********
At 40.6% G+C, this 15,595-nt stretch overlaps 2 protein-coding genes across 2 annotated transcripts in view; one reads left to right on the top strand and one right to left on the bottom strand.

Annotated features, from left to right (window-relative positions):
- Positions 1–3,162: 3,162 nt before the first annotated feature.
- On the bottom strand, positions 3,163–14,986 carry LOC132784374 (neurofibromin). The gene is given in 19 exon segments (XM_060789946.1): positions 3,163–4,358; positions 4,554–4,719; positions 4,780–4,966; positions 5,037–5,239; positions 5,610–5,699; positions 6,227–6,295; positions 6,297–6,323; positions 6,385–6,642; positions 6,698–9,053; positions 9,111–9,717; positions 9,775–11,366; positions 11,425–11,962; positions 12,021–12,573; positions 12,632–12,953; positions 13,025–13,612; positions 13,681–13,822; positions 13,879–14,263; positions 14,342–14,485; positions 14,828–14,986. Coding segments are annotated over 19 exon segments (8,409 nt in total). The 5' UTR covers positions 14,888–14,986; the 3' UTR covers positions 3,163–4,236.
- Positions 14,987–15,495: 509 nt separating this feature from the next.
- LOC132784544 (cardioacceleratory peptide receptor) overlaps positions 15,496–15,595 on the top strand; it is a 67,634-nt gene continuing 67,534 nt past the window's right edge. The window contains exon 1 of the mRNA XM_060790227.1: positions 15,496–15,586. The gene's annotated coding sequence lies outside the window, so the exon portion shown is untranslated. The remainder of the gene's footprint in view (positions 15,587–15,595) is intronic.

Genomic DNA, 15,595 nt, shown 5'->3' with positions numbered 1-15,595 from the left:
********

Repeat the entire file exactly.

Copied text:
At 40.6% G+C, this 15,595-nt stretch overlaps 2 protein-coding genes across 2 annotated transcripts in view; one reads left to right on the top strand and one right to left on the bottom strand.

Annotated features, from left to right (window-relative positions):
- Positions 1–3,162: 3,162 nt before the first annotated feature.
- On the bottom strand, positions 3,163–14,986 carry LOC132784374 (neurofibromin). The gene is given in 19 exon segments (XM_060789946.1): positions 3,163–4,358; positions 4,554–4,719; positions 4,780–4,966; positions 5,037–5,239; positions 5,610–5,699; positions 6,227–6,295; positions 6,297–6,323; positions 6,385–6,642; positions 6,698–9,053; positions 9,111–9,717; positions 9,775–11,366; positions 11,425–11,962; positions 12,021–12,573; positions 12,632–12,953; positions 13,025–13,612; positions 13,681–13,822; positions 13,879–14,263; positions 14,342–14,485; positions 14,828–14,986. Coding segments are annotated over 19 exon segments (8,409 nt in total). The 5' UTR covers positions 14,888–14,986; the 3' UTR covers positions 3,163–4,236.
- Positions 14,987–15,495: 509 nt separating this feature from the next.
- LOC132784544 (cardioacceleratory peptide receptor) overlaps positions 15,496–15,595 on the top strand; it is a 67,634-nt gene continuing 67,534 nt past the window's right edge. The window contains exon 1 of the mRNA XM_060790227.1: positions 15,496–15,586. The gene's annotated coding sequence lies outside the window, so the exon portion shown is untranslated. The remainder of the gene's footprint in view (positions 15,587–15,595) is intronic.

Genomic DNA, 15,595 nt, shown 5'->3' with positions numbered 1-15,595 from the left: